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Do Christians Prefer to Donate to Christian Organizations?

Certainly Christians like to give to Christian-based causes, right? After all, wouldn’t they want their donor dollars to go to organizations that express their same values? Actually, new research indicates they don’t. Grey Matter Research asked 1,000 American donors to name their very favorite donor-supported organization (outside of a local place of worship). They learned a lot – including the fact that the vast majority of Christians do not name a faith-based organization as their favorite. Just 19% of Protestants and 16% of Catholics, including 18% of all donors who regularly attend worship services, favor a faith-based ministry in their giving. But that’s not all. Here’s a few other things they discovered: · Nearly half of all donors have a favorite organization with an overhead ratio of 20% or higher. · Donors usually favor very large organizations and those which work globally. · Just five organizations account for the favorites of 36% of all donors; just 20 account for 54% of them. · Donors often describe a certain type of organization they would prefer to support – then have a favorite that is very different from their ideal. The Donor Mindset Study VIII from Grey Matter Research and Op4G explores what Americans’ favorite charities and ministries have in common, and what this tells us about donors. Grey Matter is making the full report available, and you can see a brief overview of the study here.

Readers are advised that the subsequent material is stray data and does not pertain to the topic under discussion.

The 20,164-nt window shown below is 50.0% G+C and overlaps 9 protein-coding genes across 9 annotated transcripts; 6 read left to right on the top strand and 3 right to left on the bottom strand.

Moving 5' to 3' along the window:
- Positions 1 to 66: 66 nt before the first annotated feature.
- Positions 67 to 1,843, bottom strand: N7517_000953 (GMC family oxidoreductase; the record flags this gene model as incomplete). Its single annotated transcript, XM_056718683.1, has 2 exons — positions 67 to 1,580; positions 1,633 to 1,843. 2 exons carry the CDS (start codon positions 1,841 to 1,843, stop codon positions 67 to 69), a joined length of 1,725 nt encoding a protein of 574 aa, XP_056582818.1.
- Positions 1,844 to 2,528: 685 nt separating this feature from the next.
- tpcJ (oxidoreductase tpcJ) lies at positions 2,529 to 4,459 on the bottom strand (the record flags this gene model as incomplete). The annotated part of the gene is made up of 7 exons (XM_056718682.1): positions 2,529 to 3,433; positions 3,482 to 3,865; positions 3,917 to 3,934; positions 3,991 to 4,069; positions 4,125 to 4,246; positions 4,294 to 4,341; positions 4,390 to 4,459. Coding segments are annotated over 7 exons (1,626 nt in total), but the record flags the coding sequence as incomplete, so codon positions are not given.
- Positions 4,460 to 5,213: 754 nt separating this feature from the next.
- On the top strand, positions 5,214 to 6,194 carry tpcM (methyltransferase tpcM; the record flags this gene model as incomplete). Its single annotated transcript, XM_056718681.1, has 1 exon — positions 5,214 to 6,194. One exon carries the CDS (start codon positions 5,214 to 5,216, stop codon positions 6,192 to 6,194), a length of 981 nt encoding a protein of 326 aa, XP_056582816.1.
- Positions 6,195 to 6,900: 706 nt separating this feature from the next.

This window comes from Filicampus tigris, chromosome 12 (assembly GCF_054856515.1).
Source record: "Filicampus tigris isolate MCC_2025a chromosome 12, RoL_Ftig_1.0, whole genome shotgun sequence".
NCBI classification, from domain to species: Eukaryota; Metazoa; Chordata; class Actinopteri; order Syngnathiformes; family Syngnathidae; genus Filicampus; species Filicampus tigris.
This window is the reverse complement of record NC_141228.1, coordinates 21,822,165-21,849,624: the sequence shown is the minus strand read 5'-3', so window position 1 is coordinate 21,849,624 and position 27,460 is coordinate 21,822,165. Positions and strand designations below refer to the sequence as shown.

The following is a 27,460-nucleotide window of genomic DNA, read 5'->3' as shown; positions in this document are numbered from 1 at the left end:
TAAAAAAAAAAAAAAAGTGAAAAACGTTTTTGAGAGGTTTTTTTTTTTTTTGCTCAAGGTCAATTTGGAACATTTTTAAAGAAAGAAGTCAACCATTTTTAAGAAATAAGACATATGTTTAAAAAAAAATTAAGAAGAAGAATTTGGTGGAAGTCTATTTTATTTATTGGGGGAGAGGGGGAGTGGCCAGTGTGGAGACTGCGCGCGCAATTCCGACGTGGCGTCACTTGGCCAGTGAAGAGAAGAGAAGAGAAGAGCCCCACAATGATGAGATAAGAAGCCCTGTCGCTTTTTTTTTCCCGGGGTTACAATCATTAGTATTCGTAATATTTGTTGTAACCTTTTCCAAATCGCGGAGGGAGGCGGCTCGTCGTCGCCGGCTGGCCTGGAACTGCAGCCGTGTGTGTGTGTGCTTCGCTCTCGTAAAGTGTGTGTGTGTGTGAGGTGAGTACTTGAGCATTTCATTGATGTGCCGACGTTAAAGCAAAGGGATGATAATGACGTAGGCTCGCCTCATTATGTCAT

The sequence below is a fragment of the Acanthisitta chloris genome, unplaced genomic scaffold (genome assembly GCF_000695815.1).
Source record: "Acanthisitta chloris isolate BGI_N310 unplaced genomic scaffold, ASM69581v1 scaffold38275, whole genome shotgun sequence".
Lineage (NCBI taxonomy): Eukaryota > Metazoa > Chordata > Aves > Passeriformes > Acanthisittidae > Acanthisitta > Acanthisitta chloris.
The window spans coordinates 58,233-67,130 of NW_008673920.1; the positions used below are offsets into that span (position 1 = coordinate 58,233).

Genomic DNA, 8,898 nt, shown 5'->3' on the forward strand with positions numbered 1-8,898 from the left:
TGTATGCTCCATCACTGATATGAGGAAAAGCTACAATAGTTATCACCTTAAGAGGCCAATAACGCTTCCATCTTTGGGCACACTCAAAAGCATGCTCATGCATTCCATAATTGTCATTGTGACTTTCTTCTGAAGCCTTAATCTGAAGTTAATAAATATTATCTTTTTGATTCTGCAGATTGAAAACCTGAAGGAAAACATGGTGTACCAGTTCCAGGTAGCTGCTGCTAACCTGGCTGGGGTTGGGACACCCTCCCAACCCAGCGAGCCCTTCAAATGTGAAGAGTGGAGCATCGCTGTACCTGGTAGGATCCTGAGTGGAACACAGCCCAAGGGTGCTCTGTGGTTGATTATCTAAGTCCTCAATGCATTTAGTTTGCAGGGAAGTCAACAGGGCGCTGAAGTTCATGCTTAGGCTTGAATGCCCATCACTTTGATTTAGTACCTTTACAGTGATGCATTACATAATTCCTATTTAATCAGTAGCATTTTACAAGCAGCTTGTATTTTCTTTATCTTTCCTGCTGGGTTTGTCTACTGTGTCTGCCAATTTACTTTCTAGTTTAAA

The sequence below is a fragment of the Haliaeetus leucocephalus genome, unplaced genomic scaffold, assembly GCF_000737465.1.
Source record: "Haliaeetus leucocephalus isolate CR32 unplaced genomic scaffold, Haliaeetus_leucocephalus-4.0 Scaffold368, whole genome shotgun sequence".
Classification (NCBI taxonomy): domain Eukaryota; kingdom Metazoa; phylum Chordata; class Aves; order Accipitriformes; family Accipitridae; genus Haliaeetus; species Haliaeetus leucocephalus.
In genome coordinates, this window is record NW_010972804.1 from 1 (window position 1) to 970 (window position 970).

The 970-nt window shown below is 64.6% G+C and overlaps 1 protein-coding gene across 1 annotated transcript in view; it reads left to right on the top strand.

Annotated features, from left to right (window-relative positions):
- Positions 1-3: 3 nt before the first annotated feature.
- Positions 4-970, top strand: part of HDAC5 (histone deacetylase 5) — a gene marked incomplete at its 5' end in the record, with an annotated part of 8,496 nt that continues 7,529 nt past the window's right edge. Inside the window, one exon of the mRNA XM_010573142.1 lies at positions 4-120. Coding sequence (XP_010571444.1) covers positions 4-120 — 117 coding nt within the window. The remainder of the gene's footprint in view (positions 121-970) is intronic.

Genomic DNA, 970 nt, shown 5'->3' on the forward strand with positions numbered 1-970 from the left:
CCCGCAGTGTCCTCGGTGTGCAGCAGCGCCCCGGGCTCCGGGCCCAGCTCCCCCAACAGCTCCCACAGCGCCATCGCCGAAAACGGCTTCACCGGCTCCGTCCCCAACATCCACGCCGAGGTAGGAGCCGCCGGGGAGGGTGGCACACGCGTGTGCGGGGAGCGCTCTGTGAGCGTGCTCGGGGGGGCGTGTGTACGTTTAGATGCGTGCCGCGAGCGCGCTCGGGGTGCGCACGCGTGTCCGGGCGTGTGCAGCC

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6 Comments

  1. Surprising and interesting findings. I wonder if donors are more comfortable giving to large/global charities verses a smaller one because they correlate lager with trust. If that were true, could we suppose trust is a bigger factor in giving than shared values? Makes me curious.

    1. Maryjo, Grey Matter Research has explored how organization size impacts donor perceptions. Donors are actually about split on their stated preference of supporting large vs. small organizations, although in actual giving they strongly lean toward large organizations. This likely is a result of the much greater reach large organizations have through DRTV, mass mailings, advertising, marketing, and strong brands. In terms of how donors perceive size, larger organizations are seen as being more effective and having greater impact dollar-for-dollar, while smaller organizations are seen as needing the donations more and being more financially efficient. Neither has a perceptual advantage in trustworthiness. Check out the Public Studies tab on http://www.greymatterresearch.com for details on both of these studies and more.

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